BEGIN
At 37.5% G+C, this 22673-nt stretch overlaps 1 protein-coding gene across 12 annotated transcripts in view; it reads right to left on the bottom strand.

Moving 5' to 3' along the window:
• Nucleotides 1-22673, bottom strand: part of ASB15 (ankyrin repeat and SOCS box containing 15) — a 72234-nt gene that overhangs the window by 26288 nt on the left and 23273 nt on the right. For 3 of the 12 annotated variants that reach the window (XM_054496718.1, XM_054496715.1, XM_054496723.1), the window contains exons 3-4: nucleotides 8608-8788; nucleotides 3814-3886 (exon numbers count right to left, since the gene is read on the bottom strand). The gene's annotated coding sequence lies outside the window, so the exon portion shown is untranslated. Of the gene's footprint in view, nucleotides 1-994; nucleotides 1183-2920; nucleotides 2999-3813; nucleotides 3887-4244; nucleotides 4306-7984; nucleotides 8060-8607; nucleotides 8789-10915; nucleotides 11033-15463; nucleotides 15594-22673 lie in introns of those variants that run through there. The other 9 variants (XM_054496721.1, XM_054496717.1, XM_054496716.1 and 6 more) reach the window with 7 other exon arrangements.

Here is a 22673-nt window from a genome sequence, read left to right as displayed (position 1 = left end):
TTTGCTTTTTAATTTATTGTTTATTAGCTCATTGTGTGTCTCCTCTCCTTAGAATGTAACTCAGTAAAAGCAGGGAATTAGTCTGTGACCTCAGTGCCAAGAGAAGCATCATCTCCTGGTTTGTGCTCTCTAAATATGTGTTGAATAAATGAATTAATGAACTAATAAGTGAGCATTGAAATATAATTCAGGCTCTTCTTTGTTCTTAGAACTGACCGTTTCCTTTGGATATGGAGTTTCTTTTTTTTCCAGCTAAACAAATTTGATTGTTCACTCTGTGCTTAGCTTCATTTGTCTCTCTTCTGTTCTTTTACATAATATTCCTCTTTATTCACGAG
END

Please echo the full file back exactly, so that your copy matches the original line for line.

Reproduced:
At 37.5% G+C, this 22673-nt stretch overlaps 1 protein-coding gene across 12 annotated transcripts in view; it reads right to left on the bottom strand.

Moving 5' to 3' along the window:
• Nucleotides 1-22673, bottom strand: part of ASB15 (ankyrin repeat and SOCS box containing 15) — a 72234-nt gene that overhangs the window by 26288 nt on the left and 23273 nt on the right. For 3 of the 12 annotated variants that reach the window (XM_054496718.1, XM_054496715.1, XM_054496723.1), the window contains exons 3-4: nucleotides 8608-8788; nucleotides 3814-3886 (exon numbers count right to left, since the gene is read on the bottom strand). The gene's annotated coding sequence lies outside the window, so the exon portion shown is untranslated. Of the gene's footprint in view, nucleotides 1-994; nucleotides 1183-2920; nucleotides 2999-3813; nucleotides 3887-4244; nucleotides 4306-7984; nucleotides 8060-8607; nucleotides 8789-10915; nucleotides 11033-15463; nucleotides 15594-22673 lie in introns of those variants that run through there. The other 9 variants (XM_054496721.1, XM_054496717.1, XM_054496716.1 and 6 more) reach the window with 7 other exon arrangements.

Here is a 22673-nt window from a genome sequence, read left to right as displayed (position 1 = left end):
TTTGCTTTTTAATTTATTGTTTATTAGCTCATTGTGTGTCTCCTCTCCTTAGAATGTAACTCAGTAAAAGCAGGGAATTAGTCTGTGACCTCAGTGCCAAGAGAAGCATCATCTCCTGGTTTGTGCTCTCTAAATATGTGTTGAATAAATGAATTAATGAACTAATAAGTGAGCATTGAAATATAATTCAGGCTCTTCTTTGTTCTTAGAACTGACCGTTTCCTTTGGATATGGAGTTTCTTTTTTTTCCAGCTAAACAAATTTGATTGTTCACTCTGTGCTTAGCTTCATTTGTCTCTCTTCTGTTCTTTTACATAATATTCCTCTTTATTCACGAG